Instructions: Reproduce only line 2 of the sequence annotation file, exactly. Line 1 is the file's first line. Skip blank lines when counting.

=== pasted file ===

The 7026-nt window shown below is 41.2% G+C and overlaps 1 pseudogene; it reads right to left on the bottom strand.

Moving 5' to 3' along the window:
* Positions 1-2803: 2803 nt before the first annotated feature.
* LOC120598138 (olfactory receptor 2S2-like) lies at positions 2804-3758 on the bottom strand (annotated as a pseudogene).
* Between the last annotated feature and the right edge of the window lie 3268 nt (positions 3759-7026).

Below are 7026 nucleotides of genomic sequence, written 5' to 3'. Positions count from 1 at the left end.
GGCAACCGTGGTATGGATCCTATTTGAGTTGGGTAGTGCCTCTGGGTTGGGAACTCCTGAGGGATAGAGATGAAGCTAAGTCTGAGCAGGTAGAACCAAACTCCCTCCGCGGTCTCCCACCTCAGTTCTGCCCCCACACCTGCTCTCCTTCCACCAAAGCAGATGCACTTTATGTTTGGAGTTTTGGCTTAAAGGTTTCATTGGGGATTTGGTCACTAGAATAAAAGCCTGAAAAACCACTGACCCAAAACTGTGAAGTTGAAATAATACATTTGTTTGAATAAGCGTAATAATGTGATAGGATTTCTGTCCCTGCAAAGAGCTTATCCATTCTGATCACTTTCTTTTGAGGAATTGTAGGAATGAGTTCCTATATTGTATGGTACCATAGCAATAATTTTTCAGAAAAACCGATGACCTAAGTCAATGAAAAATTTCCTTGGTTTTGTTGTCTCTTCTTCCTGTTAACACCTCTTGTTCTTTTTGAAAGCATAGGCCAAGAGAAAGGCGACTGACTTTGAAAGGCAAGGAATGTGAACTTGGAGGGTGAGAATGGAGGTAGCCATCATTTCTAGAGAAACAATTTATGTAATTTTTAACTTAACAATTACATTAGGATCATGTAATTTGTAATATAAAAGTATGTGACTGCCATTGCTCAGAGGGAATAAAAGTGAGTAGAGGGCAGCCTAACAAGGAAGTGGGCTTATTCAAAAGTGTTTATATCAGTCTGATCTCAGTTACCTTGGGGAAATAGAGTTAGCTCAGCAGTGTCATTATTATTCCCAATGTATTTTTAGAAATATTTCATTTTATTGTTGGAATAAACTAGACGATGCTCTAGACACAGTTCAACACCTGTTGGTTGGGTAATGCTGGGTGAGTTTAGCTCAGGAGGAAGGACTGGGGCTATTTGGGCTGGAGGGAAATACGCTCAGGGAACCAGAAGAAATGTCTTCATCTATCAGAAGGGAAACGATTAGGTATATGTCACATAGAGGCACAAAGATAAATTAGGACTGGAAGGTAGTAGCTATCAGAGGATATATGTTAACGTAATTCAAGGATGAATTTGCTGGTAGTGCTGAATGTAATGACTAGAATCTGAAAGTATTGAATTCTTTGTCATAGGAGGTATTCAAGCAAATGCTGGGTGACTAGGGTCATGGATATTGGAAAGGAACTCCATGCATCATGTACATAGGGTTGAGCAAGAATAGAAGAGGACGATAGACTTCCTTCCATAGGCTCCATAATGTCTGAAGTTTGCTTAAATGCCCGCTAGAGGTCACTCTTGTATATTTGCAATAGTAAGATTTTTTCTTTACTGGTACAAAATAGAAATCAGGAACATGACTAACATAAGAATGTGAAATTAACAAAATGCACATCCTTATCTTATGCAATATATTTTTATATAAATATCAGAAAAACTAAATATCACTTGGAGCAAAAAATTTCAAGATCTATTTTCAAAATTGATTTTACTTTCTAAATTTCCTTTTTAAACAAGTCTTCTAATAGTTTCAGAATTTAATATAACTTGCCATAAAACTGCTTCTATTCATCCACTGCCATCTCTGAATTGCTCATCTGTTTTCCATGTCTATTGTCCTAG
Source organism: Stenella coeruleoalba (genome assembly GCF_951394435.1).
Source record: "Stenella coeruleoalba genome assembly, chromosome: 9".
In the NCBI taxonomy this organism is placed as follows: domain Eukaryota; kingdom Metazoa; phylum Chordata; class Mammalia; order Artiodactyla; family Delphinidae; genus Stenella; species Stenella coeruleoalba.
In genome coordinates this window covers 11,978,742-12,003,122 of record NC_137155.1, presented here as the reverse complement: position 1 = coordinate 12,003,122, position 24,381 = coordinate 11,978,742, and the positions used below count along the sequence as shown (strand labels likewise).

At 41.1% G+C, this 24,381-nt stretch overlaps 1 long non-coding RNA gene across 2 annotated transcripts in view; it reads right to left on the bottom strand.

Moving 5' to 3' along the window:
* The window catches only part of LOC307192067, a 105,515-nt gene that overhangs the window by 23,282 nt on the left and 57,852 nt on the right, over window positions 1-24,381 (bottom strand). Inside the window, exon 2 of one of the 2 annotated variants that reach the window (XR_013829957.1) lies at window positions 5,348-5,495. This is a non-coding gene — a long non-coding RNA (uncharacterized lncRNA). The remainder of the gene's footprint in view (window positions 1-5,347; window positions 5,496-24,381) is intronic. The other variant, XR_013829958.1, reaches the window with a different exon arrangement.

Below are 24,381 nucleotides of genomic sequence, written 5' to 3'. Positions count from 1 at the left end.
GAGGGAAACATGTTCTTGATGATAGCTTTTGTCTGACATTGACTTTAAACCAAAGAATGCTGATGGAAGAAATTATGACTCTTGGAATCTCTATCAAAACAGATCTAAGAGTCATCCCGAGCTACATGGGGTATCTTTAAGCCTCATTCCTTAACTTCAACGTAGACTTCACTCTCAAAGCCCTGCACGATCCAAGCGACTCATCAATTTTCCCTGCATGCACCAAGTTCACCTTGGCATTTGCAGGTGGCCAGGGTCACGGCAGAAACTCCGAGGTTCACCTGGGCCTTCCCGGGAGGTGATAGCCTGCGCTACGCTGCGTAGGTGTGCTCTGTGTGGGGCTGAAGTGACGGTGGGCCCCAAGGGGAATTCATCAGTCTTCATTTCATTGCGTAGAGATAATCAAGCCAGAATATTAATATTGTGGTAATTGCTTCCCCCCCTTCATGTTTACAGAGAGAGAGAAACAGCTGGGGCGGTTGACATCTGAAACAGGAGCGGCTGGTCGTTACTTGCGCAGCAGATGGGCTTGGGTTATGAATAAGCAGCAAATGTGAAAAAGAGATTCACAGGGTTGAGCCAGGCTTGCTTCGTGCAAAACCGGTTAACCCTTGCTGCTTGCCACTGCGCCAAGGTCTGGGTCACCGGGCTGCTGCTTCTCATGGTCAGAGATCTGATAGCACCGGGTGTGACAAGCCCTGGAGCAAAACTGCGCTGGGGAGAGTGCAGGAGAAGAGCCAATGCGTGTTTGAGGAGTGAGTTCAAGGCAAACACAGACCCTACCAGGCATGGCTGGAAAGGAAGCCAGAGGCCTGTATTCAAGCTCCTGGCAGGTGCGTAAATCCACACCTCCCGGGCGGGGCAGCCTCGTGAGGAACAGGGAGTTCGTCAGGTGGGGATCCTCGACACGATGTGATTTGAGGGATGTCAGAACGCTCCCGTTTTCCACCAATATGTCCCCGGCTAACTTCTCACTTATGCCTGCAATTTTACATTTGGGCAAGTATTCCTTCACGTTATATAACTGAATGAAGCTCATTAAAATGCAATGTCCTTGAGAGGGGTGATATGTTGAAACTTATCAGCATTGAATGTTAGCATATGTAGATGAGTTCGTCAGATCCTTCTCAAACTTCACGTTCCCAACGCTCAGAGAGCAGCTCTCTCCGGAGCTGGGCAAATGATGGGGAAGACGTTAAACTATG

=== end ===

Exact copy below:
Moving 5' to 3' along the window: